This was an unsuccessful challenge under Articles 8 and 14 and s149 EqA (the PSED) to experimental traffic orders (ETOs) made by the respondent which took effect from 9 November 2020. The applicants complained that they are severely prejudiced by increased car journey times to and from their school. The challenge was brought under paragraph 35, Part VI, Schedule 9 to the Road Traffic Regulation Act 1984 rather than by way of judicial review, and so did not require permission, but Kerr J pointed out at §4 that the same principles applied. He expressed sympathy for the applicants who he accepted had been disadvantaged by the ETOs but upheld them as proportionate measures in pursuit of legitimate aims of reducing congestion, improving air quality, road safety and accessibility, encouraging active travel to school and social distancing (applying R (SC) v Secretary of State for Work and Pensions [2021] UKSC 26, [2021] 3 WLR 428 [and see earlier blog]. He rejected the PSED claim on the basis that, taken in the round, the respondent had taken sufficient steps to comply with the duty of due regard.

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Siddiqui v Siddiqui & Anor

Court of Appeal: Underhill VP, Moylan and Dingemans LJJ, [2021] EWCA Civ 1572, 2 November 2021

The claimant was a qualified solicitor with “various difficulties and mental health disabilities” who had been unemployed since 2011 and was accepted for the purposes of the litigation as being “vulnerable” as the term is used in the authorities relating to the inherent jurisdiction. He unsuccessfully sought financial orders against the respondents, his parents, requiring them to continue to provide him with significant financial support. His applications failed on the basis that the family court had no jurisdiction to make the orders sought under s27 of the Matrimonial Causes Act 1973 or Schedule 1 of the Children Act 1989 (because his parents were neither divorced nor separated), and that its inherent jurisdiction was not available to assist the applicant because of the “fundamental principle” that the jurisdiction cannot be used when there was “a comprehensive statutory scheme dealing … with the circumstances in which a child, including as here, an adult child, can make a claim against a living parent”. It further ruled that s3 HRA did not permit an alternative construction. The claimant appealed on the basis, inter alia, that the matters complained of fell within the scope of Articles 6 and 8 and A1P1 and engaged a protected status. Moylan LJ, with whom Moylan and Dingemans LJJ agreed, dismissed the appeal. Continue reading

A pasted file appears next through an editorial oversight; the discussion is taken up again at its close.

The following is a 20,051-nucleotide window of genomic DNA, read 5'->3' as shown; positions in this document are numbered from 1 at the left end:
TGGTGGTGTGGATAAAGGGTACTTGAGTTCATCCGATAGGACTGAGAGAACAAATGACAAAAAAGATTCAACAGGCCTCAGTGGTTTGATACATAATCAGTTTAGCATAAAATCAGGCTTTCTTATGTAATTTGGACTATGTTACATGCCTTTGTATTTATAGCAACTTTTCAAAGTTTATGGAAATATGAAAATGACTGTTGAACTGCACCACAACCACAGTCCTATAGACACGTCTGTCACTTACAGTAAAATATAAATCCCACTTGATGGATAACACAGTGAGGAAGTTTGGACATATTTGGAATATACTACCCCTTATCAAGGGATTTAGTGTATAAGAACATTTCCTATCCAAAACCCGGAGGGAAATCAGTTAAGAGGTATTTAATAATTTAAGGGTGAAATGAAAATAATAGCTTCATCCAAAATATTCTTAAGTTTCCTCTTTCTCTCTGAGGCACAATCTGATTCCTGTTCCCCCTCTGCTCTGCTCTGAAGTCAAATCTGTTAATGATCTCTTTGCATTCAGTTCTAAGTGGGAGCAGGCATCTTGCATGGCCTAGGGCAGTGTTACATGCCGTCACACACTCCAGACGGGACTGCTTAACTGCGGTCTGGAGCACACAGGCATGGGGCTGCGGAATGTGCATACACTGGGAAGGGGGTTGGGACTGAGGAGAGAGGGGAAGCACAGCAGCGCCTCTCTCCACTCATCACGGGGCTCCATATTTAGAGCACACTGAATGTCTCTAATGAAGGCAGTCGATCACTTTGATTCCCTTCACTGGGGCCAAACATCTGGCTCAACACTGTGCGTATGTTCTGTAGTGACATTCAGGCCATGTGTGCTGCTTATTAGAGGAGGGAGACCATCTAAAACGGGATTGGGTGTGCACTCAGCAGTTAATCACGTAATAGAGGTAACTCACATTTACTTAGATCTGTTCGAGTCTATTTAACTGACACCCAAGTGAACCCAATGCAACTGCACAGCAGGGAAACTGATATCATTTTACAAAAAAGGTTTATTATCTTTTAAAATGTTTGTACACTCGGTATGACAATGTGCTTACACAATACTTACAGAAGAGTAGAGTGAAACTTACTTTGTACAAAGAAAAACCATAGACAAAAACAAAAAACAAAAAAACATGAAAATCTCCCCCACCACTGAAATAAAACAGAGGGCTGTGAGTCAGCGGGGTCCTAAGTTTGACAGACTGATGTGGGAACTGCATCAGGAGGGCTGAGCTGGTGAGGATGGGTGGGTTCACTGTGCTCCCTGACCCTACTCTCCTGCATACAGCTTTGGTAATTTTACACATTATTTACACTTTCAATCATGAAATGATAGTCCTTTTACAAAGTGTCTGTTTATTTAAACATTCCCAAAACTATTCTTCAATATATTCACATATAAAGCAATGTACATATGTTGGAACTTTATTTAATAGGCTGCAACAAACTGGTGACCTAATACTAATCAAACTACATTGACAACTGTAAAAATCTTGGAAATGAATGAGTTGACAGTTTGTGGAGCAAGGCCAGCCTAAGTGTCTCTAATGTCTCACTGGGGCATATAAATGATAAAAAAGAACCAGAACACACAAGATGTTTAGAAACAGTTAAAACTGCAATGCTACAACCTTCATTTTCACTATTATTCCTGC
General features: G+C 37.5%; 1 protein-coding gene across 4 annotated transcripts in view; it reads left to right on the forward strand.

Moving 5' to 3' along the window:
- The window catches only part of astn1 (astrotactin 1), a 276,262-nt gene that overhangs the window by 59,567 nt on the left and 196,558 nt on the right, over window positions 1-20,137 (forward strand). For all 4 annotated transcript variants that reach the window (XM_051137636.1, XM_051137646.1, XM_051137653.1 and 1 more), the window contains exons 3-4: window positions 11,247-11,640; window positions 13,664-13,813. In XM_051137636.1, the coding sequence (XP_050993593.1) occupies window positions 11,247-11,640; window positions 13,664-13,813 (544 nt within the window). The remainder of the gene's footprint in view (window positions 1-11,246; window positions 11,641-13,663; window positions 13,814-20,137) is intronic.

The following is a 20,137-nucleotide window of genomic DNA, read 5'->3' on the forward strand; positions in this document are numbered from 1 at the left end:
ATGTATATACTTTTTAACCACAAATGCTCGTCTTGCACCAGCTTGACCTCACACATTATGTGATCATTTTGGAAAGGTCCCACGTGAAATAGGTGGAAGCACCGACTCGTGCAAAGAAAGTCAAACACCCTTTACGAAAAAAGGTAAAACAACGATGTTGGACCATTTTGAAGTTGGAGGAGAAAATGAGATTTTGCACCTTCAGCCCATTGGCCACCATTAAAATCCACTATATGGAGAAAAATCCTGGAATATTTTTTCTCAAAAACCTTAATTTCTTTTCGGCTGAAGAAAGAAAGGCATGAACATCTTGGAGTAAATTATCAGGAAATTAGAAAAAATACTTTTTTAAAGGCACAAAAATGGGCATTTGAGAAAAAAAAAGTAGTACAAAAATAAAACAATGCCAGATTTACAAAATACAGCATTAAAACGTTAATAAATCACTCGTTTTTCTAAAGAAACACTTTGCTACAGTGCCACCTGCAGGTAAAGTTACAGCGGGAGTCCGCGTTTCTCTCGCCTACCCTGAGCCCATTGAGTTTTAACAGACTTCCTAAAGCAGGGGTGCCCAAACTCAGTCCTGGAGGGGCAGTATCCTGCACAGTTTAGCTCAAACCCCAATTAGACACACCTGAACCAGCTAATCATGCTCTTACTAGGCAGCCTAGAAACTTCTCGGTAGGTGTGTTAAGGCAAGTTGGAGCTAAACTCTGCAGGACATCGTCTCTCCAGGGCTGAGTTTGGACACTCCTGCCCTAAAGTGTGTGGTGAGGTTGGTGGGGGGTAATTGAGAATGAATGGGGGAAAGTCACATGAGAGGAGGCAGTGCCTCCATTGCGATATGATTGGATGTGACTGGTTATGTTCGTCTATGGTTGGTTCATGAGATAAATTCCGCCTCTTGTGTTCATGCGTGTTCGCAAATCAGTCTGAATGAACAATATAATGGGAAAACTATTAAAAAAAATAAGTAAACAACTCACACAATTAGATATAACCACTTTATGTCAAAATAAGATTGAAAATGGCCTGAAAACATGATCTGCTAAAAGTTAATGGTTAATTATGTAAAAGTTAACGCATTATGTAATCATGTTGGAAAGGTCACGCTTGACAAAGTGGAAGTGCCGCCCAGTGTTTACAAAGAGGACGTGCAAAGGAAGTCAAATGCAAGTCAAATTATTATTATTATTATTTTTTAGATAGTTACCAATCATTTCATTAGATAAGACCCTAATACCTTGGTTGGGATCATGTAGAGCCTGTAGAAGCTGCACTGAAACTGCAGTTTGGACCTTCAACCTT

Rooney v Leicester City Council

EAT: HHJ Tayler, EA-2020–000070-DA, EA-2021–000256-DA, [2022] IRLR 17, 7 October 2021

The Claimant brought claims of direct sex and disability discrimination after she received a formal warning in respect of sickness absence which she attributed to menopausal symptoms. She also complained that when she had told her team manager that she was suffering from hot flushes he had told her that he also got hot in the office; that her appeal against the written warning had been exclusively male and that she had been refused a female doctor for an occupational health assessment. A tribunal struck out her claims, ruling that her menopausal symptoms did not amount to a disability and that the sex discrimination claim had no reasonable prospect of success. The EAT (Judge James Tayler) allowed the appeals, ruling that the symptoms of which the claimant complained (hot flushes and sweating, palpitations and anxiety, night sweats and sleep disturbance, fatigue, poor concentration, urinary problems and headaches) amounted on the evidence to physical impairments that were long standing (having lasted in excess of a year at the time of the hearing) and that the tribunal had erred in finding without explanation that they did not substantially affect on her ability to carry out day to day activities in view of the uncontested evidence thather symptoms resulted in her forgetting to attend events, meetings and appointments, losing items, forgetting to lock and put the handbrake on her car and to lock her house on leaving it, leaving household appliances switched on, experiencing dizziness, incontinence and joint pain and spending lengthy periods in bed due to fatigue/exhaustion. The EAT, which also ruled that the tribunal had erred in failing to consider her allegations of sex discrimination, remitted the case for determination of the question of disability.